*  Chief Learning Officer (professional development)

*  Chief Diversity Officer

*  Administrative Partner for a practice group

*  Hiring Partner responsible for lateral recruiting and integration

*  Chief Business Development Officer (to work with the Marketing Department and be able to meet with prospective clients as a firm “partner”)

*  Pro Bono Director (partner level)

Of course, the partners need to be willing to adjust their compensation, but they should be able to cut back hours - a flexibility bonus.

Obviously, in the case of many of these, a firm can only utilize one person in the position. A firm could have several administrative partners (non-equity) and project managers for practice groups and attorneys whose function is business development leads and client relationship management without performing billable work or being a major business generator.

Firms (desperately) need more mentoring, training and coaching for associates and junior partners. It is often not being done diligently and frequently because attorneys are not compensated for these functions and often not even given non-financial rewards, including much praise. Even people who don’t need the money want to feel valued. That is a big issue we find with our clients. Not feeling valued is often more of a source of resentment and poor morale than reduced or lack of financial compensation among transitioning partners.

So, one of our transitioning principles and recommendations is compensation during the transitioning process - compensation at the attorney’s highest level, but rather a figure sufficient to provide an incentive and security for doing transitioning right and helping the heirs apparent and the firm. Firm support of a transitioning process will take away potential stigmas and convey that the individual is valued and is continuing to contribute to the firm.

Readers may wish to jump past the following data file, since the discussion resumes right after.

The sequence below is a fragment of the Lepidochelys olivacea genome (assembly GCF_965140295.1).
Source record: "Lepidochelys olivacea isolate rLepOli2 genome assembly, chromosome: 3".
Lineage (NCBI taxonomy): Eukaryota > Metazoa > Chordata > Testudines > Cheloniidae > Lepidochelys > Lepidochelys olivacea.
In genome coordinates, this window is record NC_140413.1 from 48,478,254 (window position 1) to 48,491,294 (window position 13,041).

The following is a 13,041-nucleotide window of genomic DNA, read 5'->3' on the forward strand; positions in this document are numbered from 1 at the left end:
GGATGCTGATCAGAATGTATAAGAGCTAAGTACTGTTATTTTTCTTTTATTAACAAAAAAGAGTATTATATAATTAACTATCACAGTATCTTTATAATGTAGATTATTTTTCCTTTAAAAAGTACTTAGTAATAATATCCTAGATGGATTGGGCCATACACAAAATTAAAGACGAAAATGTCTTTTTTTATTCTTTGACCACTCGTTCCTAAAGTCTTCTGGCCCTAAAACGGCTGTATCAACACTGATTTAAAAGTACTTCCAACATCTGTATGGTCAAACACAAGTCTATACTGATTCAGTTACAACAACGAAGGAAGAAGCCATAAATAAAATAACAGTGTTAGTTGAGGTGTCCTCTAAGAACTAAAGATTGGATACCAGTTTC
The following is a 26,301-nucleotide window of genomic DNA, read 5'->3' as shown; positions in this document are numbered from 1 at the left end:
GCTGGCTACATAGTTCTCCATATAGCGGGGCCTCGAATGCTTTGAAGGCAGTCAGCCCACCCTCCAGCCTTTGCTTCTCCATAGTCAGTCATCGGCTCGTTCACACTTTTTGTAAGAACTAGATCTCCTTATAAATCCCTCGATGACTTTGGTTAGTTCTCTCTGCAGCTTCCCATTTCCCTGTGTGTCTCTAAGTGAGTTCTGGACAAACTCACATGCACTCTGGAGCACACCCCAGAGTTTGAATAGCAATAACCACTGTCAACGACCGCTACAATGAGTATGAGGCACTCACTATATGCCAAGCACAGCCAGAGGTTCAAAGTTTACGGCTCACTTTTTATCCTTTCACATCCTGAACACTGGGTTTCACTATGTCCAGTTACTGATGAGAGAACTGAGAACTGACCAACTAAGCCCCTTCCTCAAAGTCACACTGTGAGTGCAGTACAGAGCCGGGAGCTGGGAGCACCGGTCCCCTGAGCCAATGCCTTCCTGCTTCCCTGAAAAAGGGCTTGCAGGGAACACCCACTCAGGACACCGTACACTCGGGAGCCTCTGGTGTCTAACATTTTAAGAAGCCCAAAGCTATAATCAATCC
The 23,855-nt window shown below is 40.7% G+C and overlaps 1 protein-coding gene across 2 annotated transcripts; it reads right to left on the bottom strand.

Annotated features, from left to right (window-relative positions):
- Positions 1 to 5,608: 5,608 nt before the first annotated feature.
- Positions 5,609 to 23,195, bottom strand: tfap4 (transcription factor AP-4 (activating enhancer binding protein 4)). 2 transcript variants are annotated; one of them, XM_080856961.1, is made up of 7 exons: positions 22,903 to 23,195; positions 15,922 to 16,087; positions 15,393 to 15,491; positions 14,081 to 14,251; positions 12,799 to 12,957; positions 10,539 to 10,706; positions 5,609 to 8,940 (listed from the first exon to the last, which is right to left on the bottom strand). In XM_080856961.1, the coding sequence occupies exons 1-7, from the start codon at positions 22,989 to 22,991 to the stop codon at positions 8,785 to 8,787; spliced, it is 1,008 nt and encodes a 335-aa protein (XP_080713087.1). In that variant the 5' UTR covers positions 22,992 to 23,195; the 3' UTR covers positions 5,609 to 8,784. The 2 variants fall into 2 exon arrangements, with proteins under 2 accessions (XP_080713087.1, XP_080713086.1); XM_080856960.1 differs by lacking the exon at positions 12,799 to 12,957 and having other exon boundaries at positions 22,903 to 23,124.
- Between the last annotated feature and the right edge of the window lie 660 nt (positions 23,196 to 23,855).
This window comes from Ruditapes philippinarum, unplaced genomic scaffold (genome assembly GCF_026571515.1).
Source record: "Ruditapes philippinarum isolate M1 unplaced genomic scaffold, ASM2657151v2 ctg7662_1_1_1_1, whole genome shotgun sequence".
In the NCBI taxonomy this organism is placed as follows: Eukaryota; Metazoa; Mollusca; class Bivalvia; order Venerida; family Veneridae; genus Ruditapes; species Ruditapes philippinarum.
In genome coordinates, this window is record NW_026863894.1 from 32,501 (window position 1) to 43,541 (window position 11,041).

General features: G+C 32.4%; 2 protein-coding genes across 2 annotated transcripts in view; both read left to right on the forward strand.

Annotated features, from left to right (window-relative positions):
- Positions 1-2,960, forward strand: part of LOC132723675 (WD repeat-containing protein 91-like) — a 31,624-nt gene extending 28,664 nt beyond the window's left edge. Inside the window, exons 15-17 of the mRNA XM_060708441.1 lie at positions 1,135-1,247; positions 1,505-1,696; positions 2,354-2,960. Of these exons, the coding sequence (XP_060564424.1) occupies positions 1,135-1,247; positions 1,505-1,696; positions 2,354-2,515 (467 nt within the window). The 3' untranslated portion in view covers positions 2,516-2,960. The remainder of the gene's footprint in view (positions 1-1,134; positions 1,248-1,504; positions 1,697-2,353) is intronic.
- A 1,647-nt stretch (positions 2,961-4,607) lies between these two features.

Transitioning partners also need to develop some excitement for what they can do work-wise after they leave the firm, should they want to keep working - and many Boomers will, in some capacity. So some transitioners will decide they have attractive options and not want to hang on.

(c) Phyllis Weiss Haserot    www.pdcounsel.com

Note: This blog is an excerpt from the 2014 edition of The Rainmaking Machine by Phyllis Weiss Haserot (Thomson Reuters/Westlaw) to be published summer 2014.


A panel of senior (in status) Boomer and Gen X law firm partners and corporate counsel imparted, with both wisdom and humor how they mastered their career trajectories at the Women in Law Empowerment Forum’s (WILEF East) March 19, 2014 program. The women, in several cases, described how their careers evolved in surprising ways, sometimes the opposite of what they thought they wanted until they gave it a shot.